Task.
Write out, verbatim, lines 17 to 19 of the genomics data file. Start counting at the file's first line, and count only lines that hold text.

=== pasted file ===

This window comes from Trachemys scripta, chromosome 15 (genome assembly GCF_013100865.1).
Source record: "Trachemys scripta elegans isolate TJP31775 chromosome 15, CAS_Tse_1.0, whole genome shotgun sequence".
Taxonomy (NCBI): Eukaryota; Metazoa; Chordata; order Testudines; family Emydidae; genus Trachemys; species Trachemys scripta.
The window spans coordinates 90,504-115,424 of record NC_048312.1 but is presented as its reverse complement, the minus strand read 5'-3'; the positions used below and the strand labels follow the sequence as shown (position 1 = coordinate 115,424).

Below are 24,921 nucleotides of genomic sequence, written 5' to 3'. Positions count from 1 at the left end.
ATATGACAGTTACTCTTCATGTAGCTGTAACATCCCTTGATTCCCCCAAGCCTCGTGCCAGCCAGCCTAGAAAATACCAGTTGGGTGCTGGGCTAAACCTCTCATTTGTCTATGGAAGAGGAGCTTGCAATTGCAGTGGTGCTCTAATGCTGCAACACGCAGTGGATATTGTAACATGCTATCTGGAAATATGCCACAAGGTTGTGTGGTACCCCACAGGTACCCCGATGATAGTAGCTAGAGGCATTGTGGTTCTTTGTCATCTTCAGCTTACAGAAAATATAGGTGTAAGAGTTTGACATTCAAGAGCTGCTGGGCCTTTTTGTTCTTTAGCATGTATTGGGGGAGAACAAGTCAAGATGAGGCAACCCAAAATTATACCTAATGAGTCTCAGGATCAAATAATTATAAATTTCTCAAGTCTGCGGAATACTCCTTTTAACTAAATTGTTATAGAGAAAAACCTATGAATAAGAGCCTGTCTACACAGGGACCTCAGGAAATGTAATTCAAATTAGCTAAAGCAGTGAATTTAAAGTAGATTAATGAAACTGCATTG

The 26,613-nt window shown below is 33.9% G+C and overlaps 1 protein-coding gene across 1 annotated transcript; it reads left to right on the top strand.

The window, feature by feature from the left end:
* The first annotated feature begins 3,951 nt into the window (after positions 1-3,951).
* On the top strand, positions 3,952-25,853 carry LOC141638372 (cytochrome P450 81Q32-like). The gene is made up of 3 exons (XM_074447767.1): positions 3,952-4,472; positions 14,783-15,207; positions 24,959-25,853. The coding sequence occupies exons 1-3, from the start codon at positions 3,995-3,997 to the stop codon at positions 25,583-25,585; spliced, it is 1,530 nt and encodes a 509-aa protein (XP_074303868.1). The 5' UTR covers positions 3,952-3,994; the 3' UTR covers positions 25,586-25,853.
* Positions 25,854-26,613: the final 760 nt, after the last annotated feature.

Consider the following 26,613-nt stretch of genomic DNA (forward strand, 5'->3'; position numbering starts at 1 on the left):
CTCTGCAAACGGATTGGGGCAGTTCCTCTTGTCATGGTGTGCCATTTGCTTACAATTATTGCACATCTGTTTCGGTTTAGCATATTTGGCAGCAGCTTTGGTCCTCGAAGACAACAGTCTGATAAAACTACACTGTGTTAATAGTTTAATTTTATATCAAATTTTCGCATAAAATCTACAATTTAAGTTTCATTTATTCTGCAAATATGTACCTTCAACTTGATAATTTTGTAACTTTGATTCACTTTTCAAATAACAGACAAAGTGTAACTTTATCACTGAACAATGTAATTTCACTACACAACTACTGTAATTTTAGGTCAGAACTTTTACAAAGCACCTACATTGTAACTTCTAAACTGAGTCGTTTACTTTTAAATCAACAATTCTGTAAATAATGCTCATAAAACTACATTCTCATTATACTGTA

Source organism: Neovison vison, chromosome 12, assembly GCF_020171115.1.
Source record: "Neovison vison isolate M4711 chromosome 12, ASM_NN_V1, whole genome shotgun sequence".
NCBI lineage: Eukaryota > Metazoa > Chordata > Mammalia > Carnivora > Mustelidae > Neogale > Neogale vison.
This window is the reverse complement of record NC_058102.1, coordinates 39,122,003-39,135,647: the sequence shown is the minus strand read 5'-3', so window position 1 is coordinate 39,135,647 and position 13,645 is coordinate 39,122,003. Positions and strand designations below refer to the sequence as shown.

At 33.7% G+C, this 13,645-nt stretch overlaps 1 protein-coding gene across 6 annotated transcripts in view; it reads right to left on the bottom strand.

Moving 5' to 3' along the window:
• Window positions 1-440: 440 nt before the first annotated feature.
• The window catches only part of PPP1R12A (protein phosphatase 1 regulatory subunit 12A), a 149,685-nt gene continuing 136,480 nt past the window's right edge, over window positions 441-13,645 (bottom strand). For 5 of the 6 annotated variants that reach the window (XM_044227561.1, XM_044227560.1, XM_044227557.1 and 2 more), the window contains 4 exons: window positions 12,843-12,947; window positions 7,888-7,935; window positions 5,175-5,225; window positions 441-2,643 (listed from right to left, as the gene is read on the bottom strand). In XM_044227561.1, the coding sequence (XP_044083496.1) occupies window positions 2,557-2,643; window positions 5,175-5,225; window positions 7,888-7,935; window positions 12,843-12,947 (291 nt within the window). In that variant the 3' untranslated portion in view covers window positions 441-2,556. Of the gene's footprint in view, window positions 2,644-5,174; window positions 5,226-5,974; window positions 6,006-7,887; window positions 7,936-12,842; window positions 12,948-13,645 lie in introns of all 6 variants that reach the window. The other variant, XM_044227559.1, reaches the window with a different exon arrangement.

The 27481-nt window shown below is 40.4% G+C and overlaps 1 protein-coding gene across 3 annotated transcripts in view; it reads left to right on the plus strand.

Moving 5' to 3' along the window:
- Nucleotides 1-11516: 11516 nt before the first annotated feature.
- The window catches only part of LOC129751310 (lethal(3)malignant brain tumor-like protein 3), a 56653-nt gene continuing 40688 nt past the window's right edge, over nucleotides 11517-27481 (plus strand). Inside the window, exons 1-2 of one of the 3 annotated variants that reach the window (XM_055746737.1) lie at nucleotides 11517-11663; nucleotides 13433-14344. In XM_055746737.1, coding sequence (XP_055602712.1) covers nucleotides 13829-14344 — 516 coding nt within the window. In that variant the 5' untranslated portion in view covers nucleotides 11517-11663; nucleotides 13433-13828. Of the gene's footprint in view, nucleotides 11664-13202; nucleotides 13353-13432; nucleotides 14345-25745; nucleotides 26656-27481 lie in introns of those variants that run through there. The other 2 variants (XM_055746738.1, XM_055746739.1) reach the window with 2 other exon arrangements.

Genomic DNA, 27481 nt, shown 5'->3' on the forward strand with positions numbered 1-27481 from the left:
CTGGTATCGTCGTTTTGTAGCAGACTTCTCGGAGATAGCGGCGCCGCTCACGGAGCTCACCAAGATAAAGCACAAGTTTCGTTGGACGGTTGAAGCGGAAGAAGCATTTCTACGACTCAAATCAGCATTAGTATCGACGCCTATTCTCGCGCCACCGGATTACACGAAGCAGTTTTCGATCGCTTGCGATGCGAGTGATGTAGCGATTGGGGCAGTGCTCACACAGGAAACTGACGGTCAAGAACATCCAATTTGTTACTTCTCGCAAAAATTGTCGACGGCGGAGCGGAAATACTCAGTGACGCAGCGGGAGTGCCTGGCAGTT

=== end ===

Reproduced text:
This window is the reverse complement of record NC_058102.1, coordinates 39,122,003-39,135,647: the sequence shown is the minus strand read 5'-3', so window position 1 is coordinate 39,135,647 and position 13,645 is coordinate 39,122,003. Positions and strand designations below refer to the sequence as shown.

At 33.7% G+C, this 13,645-nt stretch overlaps 1 protein-coding gene across 6 annotated transcripts in view; it reads right to left on the bottom strand.

Moving 5' to 3' along the window: